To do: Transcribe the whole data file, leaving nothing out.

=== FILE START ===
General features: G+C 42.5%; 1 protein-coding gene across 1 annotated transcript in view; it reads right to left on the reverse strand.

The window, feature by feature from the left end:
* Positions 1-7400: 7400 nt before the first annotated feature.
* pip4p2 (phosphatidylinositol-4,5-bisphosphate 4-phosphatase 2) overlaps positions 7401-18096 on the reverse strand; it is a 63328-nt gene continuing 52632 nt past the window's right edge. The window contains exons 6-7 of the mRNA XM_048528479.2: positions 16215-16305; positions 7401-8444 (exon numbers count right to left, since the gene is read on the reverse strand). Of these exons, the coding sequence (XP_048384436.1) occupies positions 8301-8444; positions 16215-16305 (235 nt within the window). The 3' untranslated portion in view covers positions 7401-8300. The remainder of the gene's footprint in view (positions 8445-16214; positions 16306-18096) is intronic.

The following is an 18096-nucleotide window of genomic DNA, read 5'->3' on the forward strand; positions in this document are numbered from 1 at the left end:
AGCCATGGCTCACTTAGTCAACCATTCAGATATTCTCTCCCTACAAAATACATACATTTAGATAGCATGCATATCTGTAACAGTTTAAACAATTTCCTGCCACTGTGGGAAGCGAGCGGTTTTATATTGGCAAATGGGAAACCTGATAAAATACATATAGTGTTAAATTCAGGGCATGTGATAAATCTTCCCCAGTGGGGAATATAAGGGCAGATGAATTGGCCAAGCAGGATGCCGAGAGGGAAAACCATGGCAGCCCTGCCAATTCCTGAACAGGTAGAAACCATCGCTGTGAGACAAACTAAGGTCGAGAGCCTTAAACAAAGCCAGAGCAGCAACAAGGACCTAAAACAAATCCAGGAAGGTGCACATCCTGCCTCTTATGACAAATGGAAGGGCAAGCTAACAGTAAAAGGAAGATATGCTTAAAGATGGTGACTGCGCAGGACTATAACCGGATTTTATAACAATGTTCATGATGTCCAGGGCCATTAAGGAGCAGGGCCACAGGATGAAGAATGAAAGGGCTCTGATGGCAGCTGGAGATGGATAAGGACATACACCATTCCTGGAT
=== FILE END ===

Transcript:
General features: G+C 42.5%; 1 protein-coding gene across 1 annotated transcript in view; it reads right to left on the reverse strand.

The window, feature by feature from the left end:
* Positions 1-7400: 7400 nt before the first annotated feature.
* pip4p2 (phosphatidylinositol-4,5-bisphosphate 4-phosphatase 2) overlaps positions 7401-18096 on the reverse strand; it is a 63328-nt gene continuing 52632 nt past the window's right edge. The window contains exons 6-7 of the mRNA XM_048528479.2: positions 16215-16305; positions 7401-8444 (exon numbers count right to left, since the gene is read on the reverse strand). Of these exons, the coding sequence (XP_048384436.1) occupies positions 8301-8444; positions 16215-16305 (235 nt within the window). The 3' untranslated portion in view covers positions 7401-8300. The remainder of the gene's footprint in view (positions 8445-16214; positions 16306-18096) is intronic.

The following is an 18096-nucleotide window of genomic DNA, read 5'->3' on the forward strand; positions in this document are numbered from 1 at the left end:
AGCCATGGCTCACTTAGTCAACCATTCAGATATTCTCTCCCTACAAAATACATACATTTAGATAGCATGCATATCTGTAACAGTTTAAACAATTTCCTGCCACTGTGGGAAGCGAGCGGTTTTATATTGGCAAATGGGAAACCTGATAAAATACATATAGTGTTAAATTCAGGGCATGTGATAAATCTTCCCCAGTGGGGAATATAAGGGCAGATGAATTGGCCAAGCAGGATGCCGAGAGGGAAAACCATGGCAGCCCTGCCAATTCCTGAACAGGTAGAAACCATCGCTGTGAGACAAACTAAGGTCGAGAGCCTTAAACAAAGCCAGAGCAGCAACAAGGACCTAAAACAAATCCAGGAAGGTGCACATCCTGCCTCTTATGACAAATGGAAGGGCAAGCTAACAGTAAAAGGAAGATATGCTTAAAGATGGTGACTGCGCAGGACTATAACCGGATTTTATAACAATGTTCATGATGTCCAGGGCCATTAAGGAGCAGGGCCACAGGATGAAGAATGAAAGGGCTCTGATGGCAGCTGGAGATGGATAAGGACATACACCATTCCTGGAT